I’ve said it many times on this site, but I’ll repeat myself one more time because the town of Dublin amazes me at how the people have it goin’ on over there! That point hit home again recently when Dublin’s Karen Wright told me about a community service volunteer program offered by Dublin High School. Wright went on to absolutely sing the praises of the program and, of course, I wanted to know more about it.
It’s long been a belief of mine that all high schools should have some type of a community service program that gives young people a chance to see their community from the inside, so to speak, and so today, I made the short drive to Dublin in order to visit with DHS counselor, Chesta Schneider, who heads up the program. We began with the basics.
“We’ve been thinking about initiating the program for a good while now,” she began. Dr. Schneider [Chesta’s husband is the superintendent of Dublin ISD.] and I believe that the way the community goes is the way the school will go, and the way the school goes is the way the community will go. For the past four years, we have worked very hard to build a great rapport with the community, and today we are really reaping the benefits of that.”
The two of us stopped here to visit a bit about the importance of a positive attitude, both in the community and the school system and, of course, that brought me back to my interview with Coach Bob Cervetto, who just might be one of the most positive people that I have ever met.
“We do things like inviting the community into the school at the beginning of each year as well as several other times a year for breakfast meetings. Then, during football and basketball season, we have a free admittance night for our businesspeople, and we try to recognize them for what they do for us. We have so many people who are very willing to do things for the school; they just need to be given the opportunity to do so. Our Dublin community is just as big a part of our school system as we are.”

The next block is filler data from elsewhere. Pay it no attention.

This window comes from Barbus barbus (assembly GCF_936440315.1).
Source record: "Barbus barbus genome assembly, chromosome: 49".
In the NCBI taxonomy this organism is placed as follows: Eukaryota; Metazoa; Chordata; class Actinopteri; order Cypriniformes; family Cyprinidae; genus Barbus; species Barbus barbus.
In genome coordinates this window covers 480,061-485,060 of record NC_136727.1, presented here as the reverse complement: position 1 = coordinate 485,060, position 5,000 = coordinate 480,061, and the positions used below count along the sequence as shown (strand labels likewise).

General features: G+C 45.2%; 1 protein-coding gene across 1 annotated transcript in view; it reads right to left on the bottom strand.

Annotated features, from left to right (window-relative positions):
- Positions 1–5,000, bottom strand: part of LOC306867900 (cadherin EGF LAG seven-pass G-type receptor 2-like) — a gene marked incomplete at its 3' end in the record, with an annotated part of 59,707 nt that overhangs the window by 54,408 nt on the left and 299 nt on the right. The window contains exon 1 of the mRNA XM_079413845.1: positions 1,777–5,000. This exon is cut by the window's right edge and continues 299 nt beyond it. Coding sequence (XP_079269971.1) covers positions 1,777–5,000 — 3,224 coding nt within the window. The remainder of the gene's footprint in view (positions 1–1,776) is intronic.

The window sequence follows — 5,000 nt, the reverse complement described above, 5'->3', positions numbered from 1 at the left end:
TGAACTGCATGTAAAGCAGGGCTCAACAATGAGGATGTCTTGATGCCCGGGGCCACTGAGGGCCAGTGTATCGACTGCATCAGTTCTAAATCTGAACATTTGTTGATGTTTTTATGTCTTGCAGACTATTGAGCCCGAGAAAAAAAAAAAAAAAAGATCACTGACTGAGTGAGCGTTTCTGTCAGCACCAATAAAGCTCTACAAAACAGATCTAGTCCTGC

Of course, you have to remember that the Schneiders have only been in Dublin for the past four years. They are from that West Texas friendly part of the world, and connecting the school to the community is just second nature to them.
By the time this school year rolled around, Mrs. Schneider was ready to organize a community service program at DHS. It is not mandatory, and students are allowed to decide for themselves whether they want to be a part of it.
“The program actually involves the juniors and seniors. These kids have to get 20 hours of community service per year to become a community service graduate. We do have some of the underclassmen who wanted to come onboard, and we let them do so.
“The way we approached it was that we wanted our Dublin kids to be able to communicate with our business owners, etc. in the community without always going to see them with their hand out for money. You know how often these people get hit with fundraisers in a small town, and we wanted to be the ones offering the service for a change.”